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Wedding / Event Videography Techniques
Shooting non-repeatable events: weddings, recitals, plays, performances...


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Old December 3rd, 2006, 04:38 PM   #1
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Any Expert Opinions?

Okay, I have decided to come out of retirement (being home with wife all the time is driving me nuts) and I want to make the jump into weddings, events, etc. and am looking for some expert opinions to help me make some informed buying decisions.

Here's my thinking up to this point.

First off, I think I am going to set a budget limit of about $5K - camera(s) and audio recording. I have been looking very hard at the Panasonic line as the pricing should allow for at least 2 cameras right off the bat and still leave plenty for audio recording and maybe even editing software upgrade.

From a budget point of view, I am looking at something like the AG-DVC7 or the AG-DVC20. I am leaning towards Panasonic because I feel more comfortable with the idea of a shoulder mount vs. hand held as the primary camera. I also like the idea that it offers EIS (electronic image stablization). I am concerned with the AG-DVC20 being only a 1/6" 3-CCD whereas the other cameras are 1/4" 3-CCD. Actually, I have no clue what 1/6" and 1/4" 3-CCD means (the joys of being a newbie and trying to learn all of this).

I can find nothing about either of these units have XLR capability - either built in or as an add-on. From what I have learned so far is that having XLR capability is pretty much a given. Since I am so new at this, I still do not have a full understanding of how to determine a units low-light capabilty so I do not have any ideas as to what these 2 units are capable of. Good low-light is an important consideration.

If the Panasonic's can produce good quality video, then I would be better of with 2 lesser expensive cameras. If the DVC7 and/or the DVC20 aren't a good choice and would allow me to get 2 cameras within my projected budget, then I am considering AG-DVC60 with its 16x lens and it DOES have the XLR connectors as well the carbon fiber alloy body which should hold up better than plastic used on the Canon and Sony.

From everything I have read so far, it seems that the Sony DCR-VX2100 and the Canon XL2/GL2 are the top choices for various reasons. However, with their prices, it would only allow me the option of 1 camera with my budget.

So, I guess what I am looking for are some input regarding my thinking process so far. Is going 2 lesser expensive camera's a better move (keeping in mind that I am just getting started into this) than just a single more expensive one? Are the Panasonic camera's a good buy or are they "You get what you pay for"?

Next, what would be recommend for a good entry level wireless mic setup? I think I would prefer to be able to mic up the groom and the clergy when doing weddings.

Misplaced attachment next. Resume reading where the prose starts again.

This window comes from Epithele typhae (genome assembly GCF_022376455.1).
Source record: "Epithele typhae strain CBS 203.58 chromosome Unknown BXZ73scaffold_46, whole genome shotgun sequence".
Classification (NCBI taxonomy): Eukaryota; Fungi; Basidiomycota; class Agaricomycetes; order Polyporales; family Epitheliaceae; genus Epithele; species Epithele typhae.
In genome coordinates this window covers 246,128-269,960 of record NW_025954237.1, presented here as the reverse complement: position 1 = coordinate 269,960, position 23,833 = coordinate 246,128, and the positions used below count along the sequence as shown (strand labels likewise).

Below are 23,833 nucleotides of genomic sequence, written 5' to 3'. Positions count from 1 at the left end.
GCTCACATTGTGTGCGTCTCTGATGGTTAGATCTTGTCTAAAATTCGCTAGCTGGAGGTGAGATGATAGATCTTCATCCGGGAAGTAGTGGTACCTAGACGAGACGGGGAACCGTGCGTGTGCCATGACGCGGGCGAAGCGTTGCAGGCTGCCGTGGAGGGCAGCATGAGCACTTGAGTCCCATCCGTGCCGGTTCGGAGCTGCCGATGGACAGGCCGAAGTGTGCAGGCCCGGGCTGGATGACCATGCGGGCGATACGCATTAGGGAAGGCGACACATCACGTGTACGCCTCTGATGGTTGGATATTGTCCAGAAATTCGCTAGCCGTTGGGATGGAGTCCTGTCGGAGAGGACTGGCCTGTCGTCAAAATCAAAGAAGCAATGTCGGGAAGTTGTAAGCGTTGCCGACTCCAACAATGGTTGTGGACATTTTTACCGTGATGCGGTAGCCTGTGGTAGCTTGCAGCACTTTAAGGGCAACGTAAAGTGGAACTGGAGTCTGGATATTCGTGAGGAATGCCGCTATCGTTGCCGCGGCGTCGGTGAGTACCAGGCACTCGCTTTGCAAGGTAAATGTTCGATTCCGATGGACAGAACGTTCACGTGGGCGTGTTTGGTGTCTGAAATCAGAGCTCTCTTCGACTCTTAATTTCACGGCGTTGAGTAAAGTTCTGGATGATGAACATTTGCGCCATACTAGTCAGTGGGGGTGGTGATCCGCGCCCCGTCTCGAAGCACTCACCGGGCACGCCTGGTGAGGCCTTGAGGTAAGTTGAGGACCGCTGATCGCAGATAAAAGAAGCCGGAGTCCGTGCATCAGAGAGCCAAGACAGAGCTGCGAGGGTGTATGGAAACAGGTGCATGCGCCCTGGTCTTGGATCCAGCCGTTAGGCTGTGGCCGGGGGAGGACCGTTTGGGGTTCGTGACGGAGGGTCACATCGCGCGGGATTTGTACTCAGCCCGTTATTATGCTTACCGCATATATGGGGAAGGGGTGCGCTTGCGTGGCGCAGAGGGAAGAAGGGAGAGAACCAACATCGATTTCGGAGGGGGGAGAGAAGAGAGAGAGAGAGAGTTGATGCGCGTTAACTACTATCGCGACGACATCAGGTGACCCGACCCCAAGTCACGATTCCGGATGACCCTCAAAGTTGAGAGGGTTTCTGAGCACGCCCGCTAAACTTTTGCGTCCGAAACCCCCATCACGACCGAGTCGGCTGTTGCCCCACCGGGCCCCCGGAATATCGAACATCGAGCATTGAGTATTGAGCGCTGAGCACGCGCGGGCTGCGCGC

What is recommend for outdoor functions such as football or indoor for say basketball? Please keep in mind that I also plan to continue to shoot outdoor video of radio controlled airplanes and am hoping that whatever mic system ya'll suggest can be used for this as well.

Thanks for your patience with me and taking the time to try to figure out logic so that I can make a decent choice when it's time to buy a camera.


Vance Van Patten
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Old December 3rd, 2006, 06:06 PM   #2
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The DV7 and DVC20 would leave you wanting much more. The DVC60 is within $500 of the VX2100 at B&H http://tinyurl.com/yyjlmo that has a package deal of a wide angle adapter, XLR Adapter, extra battery, carrying case, etc. In addition, the Sony VX2100 is a vastly superior camera when compared to the Panasonics you have mentioned. You would be better off to stretch your budget now than to regret your purchase, and it's limitations, later.
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Old December 3rd, 2006, 08:04 PM   #3
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Quote:
Originally Posted by Jeff Chandler
The DV7 and DVC20 would leave you wanting much more. The DVC60 is within $500 of the VX2100 at B&H http://tinyurl.com/yyjlmo that has a package deal of a wide angle adapter, XLR Adapter, extra battery, carrying case, etc. In addition, the Sony VX2100 is a vastly superior camera when compared to the Panasonics you have mentioned. You would be better off to stretch your budget now than to regret your purchase, and it's limitations, later.

I concur. Get the VXs over the Canon and the Pannys. At that price range, you can't get a better camera. Get some Rode VideoMics to go with them and your will be all set.
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Old December 3rd, 2006, 08:54 PM   #4
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If you are going with panasonic I think you need atleast the DVX100B. It would be far better to get a low mileage DVX100A or B than the units you have mentioned. Don't short yourself in the camera. There is no way you can make up the quality by good tecnique. You can pick up a good lightly used DVX100A for about 2K at dvxuser.com personals.